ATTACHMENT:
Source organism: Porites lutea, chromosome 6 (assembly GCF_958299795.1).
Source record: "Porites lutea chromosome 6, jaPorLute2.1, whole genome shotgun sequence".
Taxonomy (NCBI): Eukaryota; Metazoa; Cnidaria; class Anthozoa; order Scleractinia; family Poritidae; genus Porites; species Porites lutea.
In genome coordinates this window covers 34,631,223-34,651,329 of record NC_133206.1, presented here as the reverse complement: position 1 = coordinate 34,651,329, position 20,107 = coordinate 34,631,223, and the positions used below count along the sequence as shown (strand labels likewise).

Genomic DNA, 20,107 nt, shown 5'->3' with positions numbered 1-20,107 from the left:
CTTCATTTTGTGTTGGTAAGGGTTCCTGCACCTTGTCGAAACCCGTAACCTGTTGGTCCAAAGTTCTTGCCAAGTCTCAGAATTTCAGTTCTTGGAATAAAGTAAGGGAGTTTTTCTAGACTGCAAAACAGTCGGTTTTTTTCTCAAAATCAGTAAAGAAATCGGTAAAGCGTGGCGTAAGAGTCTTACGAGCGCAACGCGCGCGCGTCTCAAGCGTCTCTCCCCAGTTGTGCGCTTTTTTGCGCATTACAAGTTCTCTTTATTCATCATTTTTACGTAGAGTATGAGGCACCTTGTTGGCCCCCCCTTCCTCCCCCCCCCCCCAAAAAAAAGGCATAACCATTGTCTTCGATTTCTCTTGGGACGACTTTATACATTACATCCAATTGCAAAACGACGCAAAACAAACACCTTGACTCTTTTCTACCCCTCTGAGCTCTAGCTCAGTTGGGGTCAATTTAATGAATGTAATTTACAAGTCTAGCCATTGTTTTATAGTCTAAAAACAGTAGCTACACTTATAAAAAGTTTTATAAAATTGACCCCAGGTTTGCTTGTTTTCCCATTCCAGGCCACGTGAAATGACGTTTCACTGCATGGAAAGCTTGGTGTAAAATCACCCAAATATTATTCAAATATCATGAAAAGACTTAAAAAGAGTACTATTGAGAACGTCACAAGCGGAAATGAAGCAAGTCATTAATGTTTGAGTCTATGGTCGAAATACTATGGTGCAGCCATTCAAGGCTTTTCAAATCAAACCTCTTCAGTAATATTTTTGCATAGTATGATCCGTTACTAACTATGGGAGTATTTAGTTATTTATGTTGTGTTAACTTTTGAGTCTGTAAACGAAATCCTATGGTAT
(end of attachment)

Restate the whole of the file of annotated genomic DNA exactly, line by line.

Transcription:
Source organism: Porites lutea, chromosome 6 (assembly GCF_958299795.1).
Source record: "Porites lutea chromosome 6, jaPorLute2.1, whole genome shotgun sequence".
Taxonomy (NCBI): Eukaryota; Metazoa; Cnidaria; class Anthozoa; order Scleractinia; family Poritidae; genus Porites; species Porites lutea.
In genome coordinates this window covers 34,631,223-34,651,329 of record NC_133206.1, presented here as the reverse complement: position 1 = coordinate 34,651,329, position 20,107 = coordinate 34,631,223, and the positions used below count along the sequence as shown (strand labels likewise).

Genomic DNA, 20,107 nt, shown 5'->3' with positions numbered 1-20,107 from the left:
CTTCATTTTGTGTTGGTAAGGGTTCCTGCACCTTGTCGAAACCCGTAACCTGTTGGTCCAAAGTTCTTGCCAAGTCTCAGAATTTCAGTTCTTGGAATAAAGTAAGGGAGTTTTTCTAGACTGCAAAACAGTCGGTTTTTTTCTCAAAATCAGTAAAGAAATCGGTAAAGCGTGGCGTAAGAGTCTTACGAGCGCAACGCGCGCGCGTCTCAAGCGTCTCTCCCCAGTTGTGCGCTTTTTTGCGCATTACAAGTTCTCTTTATTCATCATTTTTACGTAGAGTATGAGGCACCTTGTTGGCCCCCCCTTCCTCCCCCCCCCCCCAAAAAAAAGGCATAACCATTGTCTTCGATTTCTCTTGGGACGACTTTATACATTACATCCAATTGCAAAACGACGCAAAACAAACACCTTGACTCTTTTCTACCCCTCTGAGCTCTAGCTCAGTTGGGGTCAATTTAATGAATGTAATTTACAAGTCTAGCCATTGTTTTATAGTCTAAAAACAGTAGCTACACTTATAAAAAGTTTTATAAAATTGACCCCAGGTTTGCTTGTTTTCCCATTCCAGGCCACGTGAAATGACGTTTCACTGCATGGAAAGCTTGGTGTAAAATCACCCAAATATTATTCAAATATCATGAAAAGACTTAAAAAGAGTACTATTGAGAACGTCACAAGCGGAAATGAAGCAAGTCATTAATGTTTGAGTCTATGGTCGAAATACTATGGTGCAGCCATTCAAGGCTTTTCAAATCAAACCTCTTCAGTAATATTTTTGCATAGTATGATCCGTTACTAACTATGGGAGTATTTAGTTATTTATGTTGTGTTAACTTTTGAGTCTGTAAACGAAATCCTATGGTAT